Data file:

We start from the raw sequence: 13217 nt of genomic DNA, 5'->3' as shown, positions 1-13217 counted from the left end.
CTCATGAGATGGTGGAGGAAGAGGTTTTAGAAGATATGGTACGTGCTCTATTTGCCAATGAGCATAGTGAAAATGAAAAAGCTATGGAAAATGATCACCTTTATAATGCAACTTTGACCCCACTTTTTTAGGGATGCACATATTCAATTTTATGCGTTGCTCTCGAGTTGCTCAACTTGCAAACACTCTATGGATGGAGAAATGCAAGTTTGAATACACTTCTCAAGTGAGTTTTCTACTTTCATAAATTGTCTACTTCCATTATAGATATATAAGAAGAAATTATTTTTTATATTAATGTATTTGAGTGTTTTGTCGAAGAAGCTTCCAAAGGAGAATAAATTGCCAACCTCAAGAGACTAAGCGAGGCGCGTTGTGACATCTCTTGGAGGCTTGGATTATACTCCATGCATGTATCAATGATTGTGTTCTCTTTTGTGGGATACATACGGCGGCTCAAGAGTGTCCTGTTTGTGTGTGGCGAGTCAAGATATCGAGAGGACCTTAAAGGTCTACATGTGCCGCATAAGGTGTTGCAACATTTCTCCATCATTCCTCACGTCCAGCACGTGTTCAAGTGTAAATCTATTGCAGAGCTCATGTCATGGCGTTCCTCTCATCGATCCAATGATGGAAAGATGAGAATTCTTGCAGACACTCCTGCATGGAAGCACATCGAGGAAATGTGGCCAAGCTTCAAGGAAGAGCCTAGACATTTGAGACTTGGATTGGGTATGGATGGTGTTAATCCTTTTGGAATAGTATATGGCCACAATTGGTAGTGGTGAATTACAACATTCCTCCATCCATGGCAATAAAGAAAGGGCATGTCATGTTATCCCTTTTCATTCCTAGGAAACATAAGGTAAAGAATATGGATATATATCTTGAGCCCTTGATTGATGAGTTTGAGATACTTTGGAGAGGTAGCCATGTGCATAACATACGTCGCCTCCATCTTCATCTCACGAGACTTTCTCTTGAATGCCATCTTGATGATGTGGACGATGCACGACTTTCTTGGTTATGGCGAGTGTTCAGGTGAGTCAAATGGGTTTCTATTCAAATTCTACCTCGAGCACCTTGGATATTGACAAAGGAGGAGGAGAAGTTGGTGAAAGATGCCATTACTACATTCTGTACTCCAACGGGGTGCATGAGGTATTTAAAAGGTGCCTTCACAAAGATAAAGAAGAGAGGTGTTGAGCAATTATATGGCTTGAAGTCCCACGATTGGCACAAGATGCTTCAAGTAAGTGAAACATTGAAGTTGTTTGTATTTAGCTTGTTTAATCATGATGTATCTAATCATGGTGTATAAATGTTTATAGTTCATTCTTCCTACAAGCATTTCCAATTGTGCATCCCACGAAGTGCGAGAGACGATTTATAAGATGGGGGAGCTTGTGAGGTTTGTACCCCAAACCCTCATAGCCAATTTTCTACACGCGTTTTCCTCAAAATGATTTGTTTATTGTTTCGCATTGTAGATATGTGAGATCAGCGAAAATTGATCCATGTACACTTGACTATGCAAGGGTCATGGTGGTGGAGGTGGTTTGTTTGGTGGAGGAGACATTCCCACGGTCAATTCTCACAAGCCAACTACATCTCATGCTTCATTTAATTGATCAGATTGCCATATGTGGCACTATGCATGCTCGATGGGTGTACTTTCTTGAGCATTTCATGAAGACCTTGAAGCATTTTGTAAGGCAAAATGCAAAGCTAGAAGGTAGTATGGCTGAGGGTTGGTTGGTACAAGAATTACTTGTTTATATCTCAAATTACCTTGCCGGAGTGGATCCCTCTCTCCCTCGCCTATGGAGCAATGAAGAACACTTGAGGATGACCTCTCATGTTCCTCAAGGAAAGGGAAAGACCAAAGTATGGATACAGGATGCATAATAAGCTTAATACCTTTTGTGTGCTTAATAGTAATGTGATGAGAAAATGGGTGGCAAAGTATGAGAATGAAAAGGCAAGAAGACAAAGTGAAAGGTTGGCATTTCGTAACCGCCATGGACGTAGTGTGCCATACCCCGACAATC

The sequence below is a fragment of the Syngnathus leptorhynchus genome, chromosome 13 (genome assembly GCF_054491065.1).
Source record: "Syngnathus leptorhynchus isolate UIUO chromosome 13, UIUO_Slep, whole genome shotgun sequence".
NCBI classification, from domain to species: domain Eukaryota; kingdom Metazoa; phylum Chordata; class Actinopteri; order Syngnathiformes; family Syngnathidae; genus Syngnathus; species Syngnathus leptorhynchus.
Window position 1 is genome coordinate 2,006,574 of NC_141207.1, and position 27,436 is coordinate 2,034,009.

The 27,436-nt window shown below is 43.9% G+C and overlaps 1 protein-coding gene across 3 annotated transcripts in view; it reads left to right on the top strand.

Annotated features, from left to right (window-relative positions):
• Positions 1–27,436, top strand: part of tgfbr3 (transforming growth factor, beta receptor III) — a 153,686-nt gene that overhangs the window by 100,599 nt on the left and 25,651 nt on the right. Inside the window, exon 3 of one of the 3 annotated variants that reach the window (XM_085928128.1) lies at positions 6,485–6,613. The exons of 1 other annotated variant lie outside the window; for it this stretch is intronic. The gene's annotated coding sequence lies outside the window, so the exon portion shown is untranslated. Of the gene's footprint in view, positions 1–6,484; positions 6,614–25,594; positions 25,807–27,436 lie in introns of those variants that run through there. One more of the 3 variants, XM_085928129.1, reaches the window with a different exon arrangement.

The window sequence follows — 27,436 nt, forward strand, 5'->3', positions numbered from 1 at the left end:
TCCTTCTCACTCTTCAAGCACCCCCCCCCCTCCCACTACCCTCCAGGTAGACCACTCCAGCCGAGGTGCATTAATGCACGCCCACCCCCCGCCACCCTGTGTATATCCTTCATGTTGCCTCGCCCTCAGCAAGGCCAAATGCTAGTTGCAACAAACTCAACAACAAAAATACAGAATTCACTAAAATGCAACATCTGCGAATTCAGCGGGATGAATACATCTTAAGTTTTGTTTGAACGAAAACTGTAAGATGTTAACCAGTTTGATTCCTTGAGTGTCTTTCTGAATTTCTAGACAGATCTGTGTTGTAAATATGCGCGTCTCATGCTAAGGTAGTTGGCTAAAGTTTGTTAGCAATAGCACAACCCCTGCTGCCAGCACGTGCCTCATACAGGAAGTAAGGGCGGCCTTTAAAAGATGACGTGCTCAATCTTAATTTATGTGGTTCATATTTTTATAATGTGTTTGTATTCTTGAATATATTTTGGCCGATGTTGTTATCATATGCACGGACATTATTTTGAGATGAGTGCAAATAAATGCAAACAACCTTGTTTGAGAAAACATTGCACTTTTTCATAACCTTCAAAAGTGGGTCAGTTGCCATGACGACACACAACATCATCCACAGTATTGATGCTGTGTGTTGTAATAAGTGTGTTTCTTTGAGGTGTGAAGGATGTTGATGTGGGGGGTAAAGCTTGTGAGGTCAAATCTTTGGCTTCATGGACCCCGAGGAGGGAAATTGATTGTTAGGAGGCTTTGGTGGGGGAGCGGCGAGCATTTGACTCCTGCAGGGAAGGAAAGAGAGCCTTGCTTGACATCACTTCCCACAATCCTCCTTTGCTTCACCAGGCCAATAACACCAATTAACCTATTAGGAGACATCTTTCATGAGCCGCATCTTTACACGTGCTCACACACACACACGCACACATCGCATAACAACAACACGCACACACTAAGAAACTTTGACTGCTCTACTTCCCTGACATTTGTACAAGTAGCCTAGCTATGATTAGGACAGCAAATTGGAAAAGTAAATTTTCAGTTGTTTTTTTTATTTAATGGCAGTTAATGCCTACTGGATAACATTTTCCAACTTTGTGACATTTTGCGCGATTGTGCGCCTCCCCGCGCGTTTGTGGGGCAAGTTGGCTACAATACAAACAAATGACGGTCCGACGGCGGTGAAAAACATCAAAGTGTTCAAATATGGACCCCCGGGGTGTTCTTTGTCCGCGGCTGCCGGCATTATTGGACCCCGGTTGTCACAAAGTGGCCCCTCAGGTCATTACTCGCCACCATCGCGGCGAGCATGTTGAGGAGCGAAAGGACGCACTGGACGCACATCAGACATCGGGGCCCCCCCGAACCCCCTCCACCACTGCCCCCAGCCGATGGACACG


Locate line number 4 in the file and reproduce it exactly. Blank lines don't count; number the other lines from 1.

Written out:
Source record: "Syngnathus leptorhynchus isolate UIUO chromosome 13, UIUO_Slep, whole genome shotgun sequence".